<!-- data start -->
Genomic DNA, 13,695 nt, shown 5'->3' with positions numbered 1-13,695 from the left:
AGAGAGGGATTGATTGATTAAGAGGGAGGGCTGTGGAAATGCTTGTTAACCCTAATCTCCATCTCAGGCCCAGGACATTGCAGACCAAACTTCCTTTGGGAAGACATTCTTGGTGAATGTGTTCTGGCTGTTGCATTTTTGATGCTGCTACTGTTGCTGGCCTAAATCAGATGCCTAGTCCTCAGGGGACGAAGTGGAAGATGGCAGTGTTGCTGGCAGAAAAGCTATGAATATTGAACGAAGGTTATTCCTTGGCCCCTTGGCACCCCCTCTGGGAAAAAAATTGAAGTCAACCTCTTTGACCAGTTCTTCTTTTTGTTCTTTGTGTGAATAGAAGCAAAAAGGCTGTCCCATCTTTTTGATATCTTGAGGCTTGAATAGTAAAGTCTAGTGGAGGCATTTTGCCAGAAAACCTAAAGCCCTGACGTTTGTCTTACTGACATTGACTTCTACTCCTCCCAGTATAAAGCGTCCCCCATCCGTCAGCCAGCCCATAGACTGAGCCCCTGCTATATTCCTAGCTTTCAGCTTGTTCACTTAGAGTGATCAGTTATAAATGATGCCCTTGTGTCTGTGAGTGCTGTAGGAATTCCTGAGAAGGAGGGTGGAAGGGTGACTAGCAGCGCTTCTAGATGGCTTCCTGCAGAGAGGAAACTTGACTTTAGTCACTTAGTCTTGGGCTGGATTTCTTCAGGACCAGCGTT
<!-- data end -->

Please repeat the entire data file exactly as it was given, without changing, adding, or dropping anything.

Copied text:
Genomic DNA, 13,695 nt, shown 5'->3' with positions numbered 1-13,695 from the left:
AGAGAGGGATTGATTGATTAAGAGGGAGGGCTGTGGAAATGCTTGTTAACCCTAATCTCCATCTCAGGCCCAGGACATTGCAGACCAAACTTCCTTTGGGAAGACATTCTTGGTGAATGTGTTCTGGCTGTTGCATTTTTGATGCTGCTACTGTTGCTGGCCTAAATCAGATGCCTAGTCCTCAGGGGACGAAGTGGAAGATGGCAGTGTTGCTGGCAGAAAAGCTATGAATATTGAACGAAGGTTATTCCTTGGCCCCTTGGCACCCCCTCTGGGAAAAAAATTGAAGTCAACCTCTTTGACCAGTTCTTCTTTTTGTTCTTTGTGTGAATAGAAGCAAAAAGGCTGTCCCATCTTTTTGATATCTTGAGGCTTGAATAGTAAAGTCTAGTGGAGGCATTTTGCCAGAAAACCTAAAGCCCTGACGTTTGTCTTACTGACATTGACTTCTACTCCTCCCAGTATAAAGCGTCCCCCATCCGTCAGCCAGCCCATAGACTGAGCCCCTGCTATATTCCTAGCTTTCAGCTTGTTCACTTAGAGTGATCAGTTATAAATGATGCCCTTGTGTCTGTGAGTGCTGTAGGAATTCCTGAGAAGGAGGGTGGAAGGGTGACTAGCAGCGCTTCTAGATGGCTTCCTGCAGAGAGGAAACTTGACTTTAGTCACTTAGTCTTGGGCTGGATTTCTTCAGGACCAGCGTT